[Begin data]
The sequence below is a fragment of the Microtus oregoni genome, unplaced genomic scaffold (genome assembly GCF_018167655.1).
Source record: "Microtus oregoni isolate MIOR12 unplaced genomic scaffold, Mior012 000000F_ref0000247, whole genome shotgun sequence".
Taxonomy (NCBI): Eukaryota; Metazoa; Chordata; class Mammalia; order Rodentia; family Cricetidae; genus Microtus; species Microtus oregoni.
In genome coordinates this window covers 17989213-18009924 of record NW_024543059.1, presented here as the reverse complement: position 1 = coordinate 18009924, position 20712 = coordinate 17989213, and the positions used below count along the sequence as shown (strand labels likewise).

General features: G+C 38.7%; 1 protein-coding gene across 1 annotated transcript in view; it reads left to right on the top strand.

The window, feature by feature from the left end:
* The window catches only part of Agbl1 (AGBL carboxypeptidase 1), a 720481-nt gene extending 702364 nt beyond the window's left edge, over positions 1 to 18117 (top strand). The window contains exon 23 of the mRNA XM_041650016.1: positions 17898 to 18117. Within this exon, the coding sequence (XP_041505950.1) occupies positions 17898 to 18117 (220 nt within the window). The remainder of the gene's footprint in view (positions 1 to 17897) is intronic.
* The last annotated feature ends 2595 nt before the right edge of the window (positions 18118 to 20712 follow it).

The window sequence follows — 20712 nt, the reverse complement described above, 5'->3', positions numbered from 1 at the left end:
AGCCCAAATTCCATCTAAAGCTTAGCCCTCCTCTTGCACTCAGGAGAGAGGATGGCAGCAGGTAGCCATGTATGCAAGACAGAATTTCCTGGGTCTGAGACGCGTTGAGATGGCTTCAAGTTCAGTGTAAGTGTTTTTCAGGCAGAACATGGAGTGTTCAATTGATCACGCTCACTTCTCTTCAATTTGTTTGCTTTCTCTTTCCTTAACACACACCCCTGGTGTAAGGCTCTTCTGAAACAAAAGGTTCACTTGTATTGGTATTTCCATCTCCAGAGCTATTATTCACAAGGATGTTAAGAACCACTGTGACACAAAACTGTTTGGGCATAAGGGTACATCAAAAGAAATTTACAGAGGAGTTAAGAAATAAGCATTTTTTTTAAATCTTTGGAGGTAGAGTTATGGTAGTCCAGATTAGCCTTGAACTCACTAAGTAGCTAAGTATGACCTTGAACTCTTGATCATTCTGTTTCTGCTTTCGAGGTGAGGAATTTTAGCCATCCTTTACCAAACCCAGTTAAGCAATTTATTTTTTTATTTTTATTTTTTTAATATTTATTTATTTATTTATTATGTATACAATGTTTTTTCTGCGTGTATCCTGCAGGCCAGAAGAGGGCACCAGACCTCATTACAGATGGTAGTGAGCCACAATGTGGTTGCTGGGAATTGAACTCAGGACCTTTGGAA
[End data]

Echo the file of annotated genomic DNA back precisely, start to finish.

The sequence below is a fragment of the Microtus oregoni genome, unplaced genomic scaffold (genome assembly GCF_018167655.1).
Source record: "Microtus oregoni isolate MIOR12 unplaced genomic scaffold, Mior012 000000F_ref0000247, whole genome shotgun sequence".
Taxonomy (NCBI): Eukaryota; Metazoa; Chordata; class Mammalia; order Rodentia; family Cricetidae; genus Microtus; species Microtus oregoni.
In genome coordinates this window covers 17989213-18009924 of record NW_024543059.1, presented here as the reverse complement: position 1 = coordinate 18009924, position 20712 = coordinate 17989213, and the positions used below count along the sequence as shown (strand labels likewise).

General features: G+C 38.7%; 1 protein-coding gene across 1 annotated transcript in view; it reads left to right on the top strand.

The window, feature by feature from the left end:
* The window catches only part of Agbl1 (AGBL carboxypeptidase 1), a 720481-nt gene extending 702364 nt beyond the window's left edge, over positions 1 to 18117 (top strand). The window contains exon 23 of the mRNA XM_041650016.1: positions 17898 to 18117. Within this exon, the coding sequence (XP_041505950.1) occupies positions 17898 to 18117 (220 nt within the window). The remainder of the gene's footprint in view (positions 1 to 17897) is intronic.
* The last annotated feature ends 2595 nt before the right edge of the window (positions 18118 to 20712 follow it).

The window sequence follows — 20712 nt, the reverse complement described above, 5'->3', positions numbered from 1 at the left end:
AGCCCAAATTCCATCTAAAGCTTAGCCCTCCTCTTGCACTCAGGAGAGAGGATGGCAGCAGGTAGCCATGTATGCAAGACAGAATTTCCTGGGTCTGAGACGCGTTGAGATGGCTTCAAGTTCAGTGTAAGTGTTTTTCAGGCAGAACATGGAGTGTTCAATTGATCACGCTCACTTCTCTTCAATTTGTTTGCTTTCTCTTTCCTTAACACACACCCCTGGTGTAAGGCTCTTCTGAAACAAAAGGTTCACTTGTATTGGTATTTCCATCTCCAGAGCTATTATTCACAAGGATGTTAAGAACCACTGTGACACAAAACTGTTTGGGCATAAGGGTACATCAAAAGAAATTTACAGAGGAGTTAAGAAATAAGCATTTTTTTTAAATCTTTGGAGGTAGAGTTATGGTAGTCCAGATTAGCCTTGAACTCACTAAGTAGCTAAGTATGACCTTGAACTCTTGATCATTCTGTTTCTGCTTTCGAGGTGAGGAATTTTAGCCATCCTTTACCAAACCCAGTTAAGCAATTTATTTTTTTATTTTTATTTTTTTAATATTTATTTATTTATTTATTATGTATACAATGTTTTTTCTGCGTGTATCCTGCAGGCCAGAAGAGGGCACCAGACCTCATTACAGATGGTAGTGAGCCACAATGTGGTTGCTGGGAATTGAACTCAGGACCTTTGGAA